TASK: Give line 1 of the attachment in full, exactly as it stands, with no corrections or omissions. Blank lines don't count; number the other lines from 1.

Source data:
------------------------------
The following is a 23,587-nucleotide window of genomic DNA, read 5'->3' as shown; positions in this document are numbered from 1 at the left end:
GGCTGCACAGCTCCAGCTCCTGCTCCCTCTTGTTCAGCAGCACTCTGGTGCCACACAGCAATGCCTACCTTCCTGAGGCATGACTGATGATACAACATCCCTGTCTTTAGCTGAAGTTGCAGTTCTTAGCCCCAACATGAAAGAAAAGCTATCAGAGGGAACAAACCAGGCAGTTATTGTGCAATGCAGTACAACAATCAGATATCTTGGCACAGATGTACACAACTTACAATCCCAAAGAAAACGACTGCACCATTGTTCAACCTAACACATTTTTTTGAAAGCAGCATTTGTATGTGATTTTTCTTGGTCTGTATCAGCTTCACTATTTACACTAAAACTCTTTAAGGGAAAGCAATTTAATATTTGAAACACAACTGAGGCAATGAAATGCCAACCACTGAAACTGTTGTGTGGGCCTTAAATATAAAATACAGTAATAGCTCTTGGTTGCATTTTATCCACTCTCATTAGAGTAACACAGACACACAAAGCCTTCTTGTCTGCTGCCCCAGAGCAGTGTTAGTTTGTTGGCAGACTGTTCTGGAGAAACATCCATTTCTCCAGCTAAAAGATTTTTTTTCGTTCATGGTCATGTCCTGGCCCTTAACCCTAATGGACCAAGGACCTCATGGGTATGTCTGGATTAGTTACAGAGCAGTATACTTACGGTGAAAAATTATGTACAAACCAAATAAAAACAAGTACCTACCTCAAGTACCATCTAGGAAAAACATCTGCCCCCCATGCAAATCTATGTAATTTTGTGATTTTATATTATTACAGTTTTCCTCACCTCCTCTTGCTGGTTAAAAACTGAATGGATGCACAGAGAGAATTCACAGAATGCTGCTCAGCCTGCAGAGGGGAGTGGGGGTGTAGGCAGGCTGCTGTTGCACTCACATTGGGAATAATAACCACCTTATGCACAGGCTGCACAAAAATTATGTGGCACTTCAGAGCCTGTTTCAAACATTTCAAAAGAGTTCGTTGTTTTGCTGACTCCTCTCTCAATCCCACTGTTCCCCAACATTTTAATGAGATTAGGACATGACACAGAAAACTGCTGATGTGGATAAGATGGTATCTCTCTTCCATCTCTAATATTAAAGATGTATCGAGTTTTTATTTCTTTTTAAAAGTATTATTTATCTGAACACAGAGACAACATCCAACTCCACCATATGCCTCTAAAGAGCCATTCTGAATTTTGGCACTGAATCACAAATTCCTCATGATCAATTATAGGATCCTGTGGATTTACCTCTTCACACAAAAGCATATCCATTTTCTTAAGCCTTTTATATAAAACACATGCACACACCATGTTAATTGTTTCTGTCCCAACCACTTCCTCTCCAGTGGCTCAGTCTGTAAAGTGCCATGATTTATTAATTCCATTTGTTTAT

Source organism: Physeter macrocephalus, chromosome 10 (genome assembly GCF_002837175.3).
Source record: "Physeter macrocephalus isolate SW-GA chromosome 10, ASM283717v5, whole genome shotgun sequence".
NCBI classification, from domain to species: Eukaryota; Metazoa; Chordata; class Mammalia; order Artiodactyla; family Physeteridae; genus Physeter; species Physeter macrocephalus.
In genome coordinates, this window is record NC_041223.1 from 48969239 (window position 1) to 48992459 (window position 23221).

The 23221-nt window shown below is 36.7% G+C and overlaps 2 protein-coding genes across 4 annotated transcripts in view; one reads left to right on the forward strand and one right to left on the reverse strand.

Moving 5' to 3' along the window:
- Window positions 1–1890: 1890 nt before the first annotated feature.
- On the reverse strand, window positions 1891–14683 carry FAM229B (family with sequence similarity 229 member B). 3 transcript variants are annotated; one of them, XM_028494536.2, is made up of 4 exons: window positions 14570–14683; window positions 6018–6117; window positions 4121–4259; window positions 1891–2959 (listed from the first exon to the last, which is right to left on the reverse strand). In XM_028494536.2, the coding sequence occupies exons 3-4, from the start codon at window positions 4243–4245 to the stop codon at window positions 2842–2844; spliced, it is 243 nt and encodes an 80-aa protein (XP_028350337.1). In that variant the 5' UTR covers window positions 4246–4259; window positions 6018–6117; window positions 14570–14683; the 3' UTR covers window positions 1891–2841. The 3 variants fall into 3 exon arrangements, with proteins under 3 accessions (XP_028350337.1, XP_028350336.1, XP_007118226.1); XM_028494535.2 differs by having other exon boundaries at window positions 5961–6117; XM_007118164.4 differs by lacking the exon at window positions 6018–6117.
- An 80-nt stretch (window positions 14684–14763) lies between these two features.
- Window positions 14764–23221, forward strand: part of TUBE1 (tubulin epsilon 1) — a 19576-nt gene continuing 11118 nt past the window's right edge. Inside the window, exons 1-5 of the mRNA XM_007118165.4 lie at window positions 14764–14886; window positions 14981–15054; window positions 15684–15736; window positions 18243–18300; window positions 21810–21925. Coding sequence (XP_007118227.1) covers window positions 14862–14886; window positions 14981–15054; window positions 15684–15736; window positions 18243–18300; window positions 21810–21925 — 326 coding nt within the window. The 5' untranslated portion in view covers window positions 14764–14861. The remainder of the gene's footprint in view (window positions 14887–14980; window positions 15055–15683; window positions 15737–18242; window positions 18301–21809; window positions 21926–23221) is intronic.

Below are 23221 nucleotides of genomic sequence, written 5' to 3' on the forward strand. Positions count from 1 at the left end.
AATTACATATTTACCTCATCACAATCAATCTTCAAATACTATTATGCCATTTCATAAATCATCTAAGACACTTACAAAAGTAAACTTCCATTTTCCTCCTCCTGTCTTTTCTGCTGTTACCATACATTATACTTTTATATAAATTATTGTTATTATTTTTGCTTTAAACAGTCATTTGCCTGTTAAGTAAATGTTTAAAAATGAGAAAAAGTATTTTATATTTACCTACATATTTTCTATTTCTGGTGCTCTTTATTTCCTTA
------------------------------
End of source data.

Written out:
The following is a 23,587-nucleotide window of genomic DNA, read 5'->3' as shown; positions in this document are numbered from 1 at the left end: